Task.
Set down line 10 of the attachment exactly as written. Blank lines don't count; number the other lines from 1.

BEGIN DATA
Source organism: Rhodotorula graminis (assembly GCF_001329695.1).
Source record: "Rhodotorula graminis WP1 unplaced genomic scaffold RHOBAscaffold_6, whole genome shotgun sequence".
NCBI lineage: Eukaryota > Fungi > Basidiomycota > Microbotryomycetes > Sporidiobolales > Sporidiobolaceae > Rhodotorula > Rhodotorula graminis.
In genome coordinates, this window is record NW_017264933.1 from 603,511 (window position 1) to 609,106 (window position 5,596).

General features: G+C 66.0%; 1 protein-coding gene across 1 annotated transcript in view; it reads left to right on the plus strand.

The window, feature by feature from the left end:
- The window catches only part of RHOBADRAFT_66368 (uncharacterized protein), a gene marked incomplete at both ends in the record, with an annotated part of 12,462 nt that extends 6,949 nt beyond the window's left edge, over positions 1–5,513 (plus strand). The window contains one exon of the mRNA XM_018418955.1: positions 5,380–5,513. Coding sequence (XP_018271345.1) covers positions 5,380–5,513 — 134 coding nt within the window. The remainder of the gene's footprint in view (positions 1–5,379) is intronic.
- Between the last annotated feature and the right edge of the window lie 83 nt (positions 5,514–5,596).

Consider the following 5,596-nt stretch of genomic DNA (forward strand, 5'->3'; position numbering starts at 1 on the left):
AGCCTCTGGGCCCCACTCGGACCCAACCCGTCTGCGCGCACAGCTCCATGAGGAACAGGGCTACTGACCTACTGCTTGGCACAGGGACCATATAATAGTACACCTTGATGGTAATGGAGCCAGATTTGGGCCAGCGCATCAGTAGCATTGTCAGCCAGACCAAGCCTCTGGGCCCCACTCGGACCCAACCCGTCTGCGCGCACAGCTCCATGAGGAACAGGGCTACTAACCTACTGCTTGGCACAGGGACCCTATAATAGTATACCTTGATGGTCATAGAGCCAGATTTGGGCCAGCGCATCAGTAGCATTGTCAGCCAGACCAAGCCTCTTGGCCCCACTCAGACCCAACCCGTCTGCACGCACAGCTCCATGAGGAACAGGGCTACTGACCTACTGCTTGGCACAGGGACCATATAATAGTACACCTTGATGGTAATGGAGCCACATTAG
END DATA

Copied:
AGCCTCTGGGCCCCACTCGGACCCAACCCGTCTGCGCGCACAGCTCCATGAGGAACAGGGCTACTGACCTACTGCTTGGCACAGGGACCATATAATAGTACACCTTGATGGTAATGGAGCCAGATTTGGGCCAGCGCATCAGTAGCATTGTCAGCCAGACCAAGCCTCTGGGCCCCACTCGGACCCAACCCGTCTGCGCGCACAGCTCCATGAGGAACAGGGCTACTAACCTACTGCTTGGCACAGGGACCCTATAATAGTATACCTTGATGGTCATAGAGCCAGATTTGGGCCAGCGCATCAGTAGCATTGTCAGCCAGACCAAGCCTCTTGGCCCCACTCAGACCCAACCCGTCTGCACGCACAGCTCCATGAGGAACAGGGCTACTGACCTACTGCTTGGCACAGGGACCATATAATAGTACACCTTGATGGTAATGGAGCCACATTAG